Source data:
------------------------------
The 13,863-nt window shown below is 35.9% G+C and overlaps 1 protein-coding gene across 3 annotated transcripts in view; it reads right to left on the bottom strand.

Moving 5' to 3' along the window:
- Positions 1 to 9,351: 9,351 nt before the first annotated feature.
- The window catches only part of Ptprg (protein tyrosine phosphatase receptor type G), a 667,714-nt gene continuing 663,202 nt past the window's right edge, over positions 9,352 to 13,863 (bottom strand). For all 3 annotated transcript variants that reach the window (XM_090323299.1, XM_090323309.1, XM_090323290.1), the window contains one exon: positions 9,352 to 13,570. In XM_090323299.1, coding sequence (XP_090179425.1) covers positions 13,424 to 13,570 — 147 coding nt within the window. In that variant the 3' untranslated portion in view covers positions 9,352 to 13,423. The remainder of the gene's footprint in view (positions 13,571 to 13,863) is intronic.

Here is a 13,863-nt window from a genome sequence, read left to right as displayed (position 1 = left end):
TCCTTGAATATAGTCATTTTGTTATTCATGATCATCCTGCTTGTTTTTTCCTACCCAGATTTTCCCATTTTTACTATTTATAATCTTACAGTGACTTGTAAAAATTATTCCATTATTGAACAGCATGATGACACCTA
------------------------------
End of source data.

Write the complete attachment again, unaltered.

The 13,863-nt window shown below is 35.9% G+C and overlaps 1 protein-coding gene across 3 annotated transcripts in view; it reads right to left on the bottom strand.

Moving 5' to 3' along the window:
- Positions 1 to 9,351: 9,351 nt before the first annotated feature.
- The window catches only part of Ptprg (protein tyrosine phosphatase receptor type G), a 667,714-nt gene continuing 663,202 nt past the window's right edge, over positions 9,352 to 13,863 (bottom strand). For all 3 annotated transcript variants that reach the window (XM_090323299.1, XM_090323309.1, XM_090323290.1), the window contains one exon: positions 9,352 to 13,570. In XM_090323299.1, coding sequence (XP_090179425.1) covers positions 13,424 to 13,570 — 147 coding nt within the window. In that variant the 3' untranslated portion in view covers positions 9,352 to 13,423. The remainder of the gene's footprint in view (positions 13,571 to 13,863) is intronic.

Here is a 13,863-nt window from a genome sequence, read left to right as displayed (position 1 = left end):
TCCTTGAATATAGTCATTTTGTTATTCATGATCATCCTGCTTGTTTTTTCCTACCCAGATTTTCCCATTTTTACTATTTATAATCTTACAGTGACTTGTAAAAATTATTCCATTATTGAACAGCATGATGACACCTA